Primary lung tumors invading the chest wall
Review Article

Primary lung tumors invading the chest wall

Pier Luigi Filosso1, Alberto Sandri1, Francesco Guerrera1, Paolo Solidoro2, Giulia Bora1, Paraskevas Lyberis1, Enrico Ruffini1, Alberto Oliaro1

1Department of Thoracic Surgery, University of Torino Italy, Torino, Italy;2San Giovanni Battista Hospital, Service of Pulmonology, Via Genova, Torino, Italy

Contributions: (I) Conception and design: PL Filosso, A Sandri, F Guerrera; (II) Administrative support: None; (III) Provision of study materials or patients: G Bora, P Lyberis, E Ruffini, A Oliaro; (IV) Collection and assembly of data: PL Filosso; (V) Data analysis and interpretation: PL Filosso; (VI) Manuscript writing: All authors; (VII) Final approval of manuscript: All authors.

Correspondence to: Pier Luigi Filosso, MD. Department of Thoracic Surgery, University of Torino Italy, Torino, Italy. Email:

Abstract: Chest wall (CW) involvement occurs in approximately 5% of all primary lung neoplasms. According to the most recent TNM classification, lung tumors invading CW are classified as T3, and they represent approximately 45% of all T3 lung cancers. The most common clinical symptom at presentation is chest pain (>60%), which is highly specific of CW infiltration (>90%). Dyspnoea and hemoptysis are also described, especially in case of large lesions. A realistic chance to cure locally advanced tumors invading CW is a surgical resection, consisting in the excision of the primary lung cancer along with the involved CW (sometimes an “en-bloc” resection) and an appropriate lymph-nodal dissection. However, such patients are at high-risk of facing postoperative complications; prognosis mainly depends on: (I) the completeness of resection; and (II) the lymph-nodal involvement. Hence, due to these reasons (incidence, symptoms, prognosis, post-operative complications), such category of patients are to be carefully assessed preoperatively and if deemed practicable, surgery should be taken into consideration. In this view, the aim of this paper is to critically review the most recent series of lung tumors invading the CW, with a particular focus on patients’ preoperative evaluation, surgical techniques, postoperative complications and overall outcome.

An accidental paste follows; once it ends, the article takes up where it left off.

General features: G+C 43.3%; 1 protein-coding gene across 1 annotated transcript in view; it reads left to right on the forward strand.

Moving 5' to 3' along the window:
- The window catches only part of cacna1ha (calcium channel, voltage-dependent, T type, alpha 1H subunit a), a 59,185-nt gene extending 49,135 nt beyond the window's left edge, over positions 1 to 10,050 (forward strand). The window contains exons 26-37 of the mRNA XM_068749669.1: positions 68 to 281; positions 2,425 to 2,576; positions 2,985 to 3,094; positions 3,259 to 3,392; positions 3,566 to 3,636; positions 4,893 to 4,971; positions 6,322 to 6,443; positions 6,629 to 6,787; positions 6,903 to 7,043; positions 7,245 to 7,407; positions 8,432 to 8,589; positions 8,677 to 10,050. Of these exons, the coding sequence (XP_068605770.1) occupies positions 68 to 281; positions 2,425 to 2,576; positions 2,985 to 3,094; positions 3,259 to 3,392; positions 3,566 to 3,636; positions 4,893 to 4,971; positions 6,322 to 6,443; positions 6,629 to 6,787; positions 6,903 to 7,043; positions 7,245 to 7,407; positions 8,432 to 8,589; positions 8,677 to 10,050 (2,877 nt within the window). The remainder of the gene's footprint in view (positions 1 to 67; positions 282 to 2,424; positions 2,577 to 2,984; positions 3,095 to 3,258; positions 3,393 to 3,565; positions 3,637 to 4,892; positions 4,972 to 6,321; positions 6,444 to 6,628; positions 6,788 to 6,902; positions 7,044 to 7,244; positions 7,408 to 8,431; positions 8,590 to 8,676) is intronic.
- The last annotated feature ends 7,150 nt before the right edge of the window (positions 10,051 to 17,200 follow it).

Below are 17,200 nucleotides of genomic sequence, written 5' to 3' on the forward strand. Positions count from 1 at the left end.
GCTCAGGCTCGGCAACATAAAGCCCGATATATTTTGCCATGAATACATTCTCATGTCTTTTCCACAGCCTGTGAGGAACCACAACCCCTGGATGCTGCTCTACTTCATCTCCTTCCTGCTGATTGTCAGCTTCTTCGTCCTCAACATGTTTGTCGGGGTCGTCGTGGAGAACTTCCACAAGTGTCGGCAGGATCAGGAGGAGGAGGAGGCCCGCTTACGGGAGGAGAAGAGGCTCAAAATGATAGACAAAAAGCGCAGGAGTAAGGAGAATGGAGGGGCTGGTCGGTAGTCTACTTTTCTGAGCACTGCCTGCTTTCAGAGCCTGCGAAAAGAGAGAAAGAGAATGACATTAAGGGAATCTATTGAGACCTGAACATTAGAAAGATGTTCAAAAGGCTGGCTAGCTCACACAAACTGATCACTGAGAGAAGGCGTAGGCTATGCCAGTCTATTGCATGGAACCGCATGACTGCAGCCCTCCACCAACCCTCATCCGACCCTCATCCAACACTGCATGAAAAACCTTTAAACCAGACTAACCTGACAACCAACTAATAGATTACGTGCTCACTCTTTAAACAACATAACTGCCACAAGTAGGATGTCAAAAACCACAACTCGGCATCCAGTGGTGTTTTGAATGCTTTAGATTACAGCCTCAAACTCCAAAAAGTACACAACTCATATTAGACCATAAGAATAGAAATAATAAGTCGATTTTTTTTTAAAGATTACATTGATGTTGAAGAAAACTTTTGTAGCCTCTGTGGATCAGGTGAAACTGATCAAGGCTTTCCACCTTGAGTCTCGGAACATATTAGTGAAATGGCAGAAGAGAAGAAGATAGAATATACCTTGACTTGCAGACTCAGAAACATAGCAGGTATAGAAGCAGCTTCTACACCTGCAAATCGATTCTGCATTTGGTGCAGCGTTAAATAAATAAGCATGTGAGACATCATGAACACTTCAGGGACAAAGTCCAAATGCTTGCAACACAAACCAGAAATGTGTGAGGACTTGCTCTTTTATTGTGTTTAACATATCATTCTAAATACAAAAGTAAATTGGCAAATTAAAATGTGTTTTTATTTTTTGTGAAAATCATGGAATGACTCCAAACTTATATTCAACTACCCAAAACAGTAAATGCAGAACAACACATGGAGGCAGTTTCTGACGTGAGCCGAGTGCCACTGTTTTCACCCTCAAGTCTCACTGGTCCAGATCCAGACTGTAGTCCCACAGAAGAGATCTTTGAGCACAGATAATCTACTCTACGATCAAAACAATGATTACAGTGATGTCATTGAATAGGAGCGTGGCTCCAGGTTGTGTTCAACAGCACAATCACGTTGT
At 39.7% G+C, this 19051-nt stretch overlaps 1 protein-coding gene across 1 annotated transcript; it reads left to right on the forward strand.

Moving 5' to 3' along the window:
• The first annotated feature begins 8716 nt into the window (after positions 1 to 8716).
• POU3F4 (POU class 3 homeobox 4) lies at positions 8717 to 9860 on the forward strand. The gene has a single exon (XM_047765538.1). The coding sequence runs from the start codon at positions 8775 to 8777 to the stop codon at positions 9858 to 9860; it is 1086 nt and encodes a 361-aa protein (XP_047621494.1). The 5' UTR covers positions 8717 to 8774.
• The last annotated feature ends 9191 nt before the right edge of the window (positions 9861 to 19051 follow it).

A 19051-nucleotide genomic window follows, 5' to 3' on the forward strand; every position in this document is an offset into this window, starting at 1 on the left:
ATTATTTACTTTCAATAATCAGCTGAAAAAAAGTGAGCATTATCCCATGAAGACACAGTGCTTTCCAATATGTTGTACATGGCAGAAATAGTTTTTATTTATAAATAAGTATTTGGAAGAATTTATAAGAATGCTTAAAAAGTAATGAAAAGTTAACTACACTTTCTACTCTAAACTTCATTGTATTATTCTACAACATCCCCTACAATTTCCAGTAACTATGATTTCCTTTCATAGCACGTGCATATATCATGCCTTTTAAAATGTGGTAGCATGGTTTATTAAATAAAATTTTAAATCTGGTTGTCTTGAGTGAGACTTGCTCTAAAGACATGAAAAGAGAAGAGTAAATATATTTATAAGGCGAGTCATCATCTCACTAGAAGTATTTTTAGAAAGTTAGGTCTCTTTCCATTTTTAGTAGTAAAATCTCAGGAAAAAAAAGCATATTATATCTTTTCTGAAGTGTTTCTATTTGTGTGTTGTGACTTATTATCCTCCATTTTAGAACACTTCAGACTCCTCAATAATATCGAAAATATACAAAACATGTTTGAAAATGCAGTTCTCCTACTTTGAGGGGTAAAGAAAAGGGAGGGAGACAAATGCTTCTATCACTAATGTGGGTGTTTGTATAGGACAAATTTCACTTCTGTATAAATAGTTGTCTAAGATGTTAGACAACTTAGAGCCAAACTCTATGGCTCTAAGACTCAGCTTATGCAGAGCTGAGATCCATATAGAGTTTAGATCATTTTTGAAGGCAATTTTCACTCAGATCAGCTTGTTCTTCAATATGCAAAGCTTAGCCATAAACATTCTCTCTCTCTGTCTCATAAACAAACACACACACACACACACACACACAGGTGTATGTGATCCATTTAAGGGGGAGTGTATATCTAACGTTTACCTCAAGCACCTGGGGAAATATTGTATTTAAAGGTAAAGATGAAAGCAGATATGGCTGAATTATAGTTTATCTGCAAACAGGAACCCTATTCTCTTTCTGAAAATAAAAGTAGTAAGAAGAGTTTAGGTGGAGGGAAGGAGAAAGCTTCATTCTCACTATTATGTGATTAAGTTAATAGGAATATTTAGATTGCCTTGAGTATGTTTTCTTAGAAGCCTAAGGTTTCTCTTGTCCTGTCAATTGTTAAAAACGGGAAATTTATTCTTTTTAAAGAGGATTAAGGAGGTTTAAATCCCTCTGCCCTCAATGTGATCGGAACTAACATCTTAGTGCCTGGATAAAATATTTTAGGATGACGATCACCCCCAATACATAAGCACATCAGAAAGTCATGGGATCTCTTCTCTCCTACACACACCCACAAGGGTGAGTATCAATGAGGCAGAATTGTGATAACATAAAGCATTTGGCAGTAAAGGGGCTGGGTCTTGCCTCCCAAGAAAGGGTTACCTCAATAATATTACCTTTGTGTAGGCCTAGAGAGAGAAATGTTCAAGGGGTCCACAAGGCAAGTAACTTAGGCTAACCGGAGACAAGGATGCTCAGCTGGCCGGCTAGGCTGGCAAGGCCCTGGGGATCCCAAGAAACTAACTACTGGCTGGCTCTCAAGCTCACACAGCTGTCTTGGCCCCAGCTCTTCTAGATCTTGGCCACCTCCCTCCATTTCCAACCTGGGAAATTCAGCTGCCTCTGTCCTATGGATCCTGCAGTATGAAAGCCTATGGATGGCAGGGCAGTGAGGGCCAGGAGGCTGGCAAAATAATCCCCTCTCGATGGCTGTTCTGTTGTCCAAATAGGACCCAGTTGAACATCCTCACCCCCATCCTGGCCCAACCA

Keywords: Primary lung cancer; chest wall resection; chest wall reconstruction; n2; induction therapy; adjuvant therapy

Submitted Mar 29, 2016. Accepted for publication Apr 13, 2016.

doi: 10.21037/jtd.2016.05.51


Coleman described the first surgical management of a primary lung cancer invading the chest wall (CW) in 1947 (1). Currently, the resection of a part of the CW is no more considered a challenging procedure and it is an accepted option to treat locally advanced pulmonary neoplasms. CW is involved in approximately 5% of all primary lung neoplasms and this clinical condition is more common than those of primary CW tumors that invade the lung (2).